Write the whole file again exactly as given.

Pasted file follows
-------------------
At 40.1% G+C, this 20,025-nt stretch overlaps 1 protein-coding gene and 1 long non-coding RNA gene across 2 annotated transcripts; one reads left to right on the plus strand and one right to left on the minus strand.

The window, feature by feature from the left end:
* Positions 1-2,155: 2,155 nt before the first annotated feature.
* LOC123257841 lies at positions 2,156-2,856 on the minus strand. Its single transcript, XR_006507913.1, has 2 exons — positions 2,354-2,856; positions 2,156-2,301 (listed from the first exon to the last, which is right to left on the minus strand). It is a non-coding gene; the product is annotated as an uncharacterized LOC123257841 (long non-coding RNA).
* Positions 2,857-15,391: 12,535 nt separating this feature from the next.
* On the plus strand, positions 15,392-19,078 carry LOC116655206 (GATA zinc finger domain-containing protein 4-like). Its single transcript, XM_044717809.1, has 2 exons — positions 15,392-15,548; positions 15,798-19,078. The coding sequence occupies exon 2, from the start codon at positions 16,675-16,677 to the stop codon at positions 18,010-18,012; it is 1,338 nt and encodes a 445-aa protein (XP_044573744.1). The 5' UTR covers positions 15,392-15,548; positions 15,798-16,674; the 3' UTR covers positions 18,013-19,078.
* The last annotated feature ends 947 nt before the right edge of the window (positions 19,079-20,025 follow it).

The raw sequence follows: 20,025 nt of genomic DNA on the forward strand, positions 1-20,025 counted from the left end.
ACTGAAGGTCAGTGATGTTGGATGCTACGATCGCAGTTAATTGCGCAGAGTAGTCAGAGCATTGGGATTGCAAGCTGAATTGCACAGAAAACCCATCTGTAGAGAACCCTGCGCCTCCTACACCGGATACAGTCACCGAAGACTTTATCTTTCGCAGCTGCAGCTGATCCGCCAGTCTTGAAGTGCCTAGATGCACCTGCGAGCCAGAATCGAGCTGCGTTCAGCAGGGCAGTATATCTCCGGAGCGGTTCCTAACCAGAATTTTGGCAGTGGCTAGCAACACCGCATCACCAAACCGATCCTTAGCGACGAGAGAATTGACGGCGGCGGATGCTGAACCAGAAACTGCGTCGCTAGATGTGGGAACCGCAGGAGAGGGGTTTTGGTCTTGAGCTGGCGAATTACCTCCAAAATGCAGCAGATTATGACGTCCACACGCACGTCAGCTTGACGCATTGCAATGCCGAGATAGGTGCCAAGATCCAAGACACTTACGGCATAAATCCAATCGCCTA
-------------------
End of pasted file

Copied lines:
At 40.1% G+C, this 20,025-nt stretch overlaps 1 protein-coding gene and 1 long non-coding RNA gene across 2 annotated transcripts; one reads left to right on the plus strand and one right to left on the minus strand.

The window, feature by feature from the left end:
* Positions 1-2,155: 2,155 nt before the first annotated feature.
* LOC123257841 lies at positions 2,156-2,856 on the minus strand. Its single transcript, XR_006507913.1, has 2 exons — positions 2,354-2,856; positions 2,156-2,301 (listed from the first exon to the last, which is right to left on the minus strand). It is a non-coding gene; the product is annotated as an uncharacterized LOC123257841 (long non-coding RNA).
* Positions 2,857-15,391: 12,535 nt separating this feature from the next.
* On the plus strand, positions 15,392-19,078 carry LOC116655206 (GATA zinc finger domain-containing protein 4-like). Its single transcript, XM_044717809.1, has 2 exons — positions 15,392-15,548; positions 15,798-19,078. The coding sequence occupies exon 2, from the start codon at positions 16,675-16,677 to the stop codon at positions 18,010-18,012; it is 1,338 nt and encodes a 445-aa protein (XP_044573744.1). The 5' UTR covers positions 15,392-15,548; positions 15,798-16,674; the 3' UTR covers positions 18,013-19,078.
* The last annotated feature ends 947 nt before the right edge of the window (positions 19,079-20,025 follow it).

The raw sequence follows: 20,025 nt of genomic DNA on the forward strand, positions 1-20,025 counted from the left end.
ACTGAAGGTCAGTGATGTTGGATGCTACGATCGCAGTTAATTGCGCAGAGTAGTCAGAGCATTGGGATTGCAAGCTGAATTGCACAGAAAACCCATCTGTAGAGAACCCTGCGCCTCCTACACCGGATACAGTCACCGAAGACTTTATCTTTCGCAGCTGCAGCTGATCCGCCAGTCTTGAAGTGCCTAGATGCACCTGCGAGCCAGAATCGAGCTGCGTTCAGCAGGGCAGTATATCTCCGGAGCGGTTCCTAACCAGAATTTTGGCAGTGGCTAGCAACACCGCATCACCAAACCGATCCTTAGCGACGAGAGAATTGACGGCGGCGGATGCTGAACCAGAAACTGCGTCGCTAGATGTGGGAACCGCAGGAGAGGGGTTTTGGTCTTGAGCTGGCGAATTACCTCCAAAATGCAGCAGATTATGACGTCCACACGCACGTCAGCTTGACGCATTGCAATGCCGAGATAGGTGCCAAGATCCAAGACACTTACGGCATAAATCCAATCGCCTA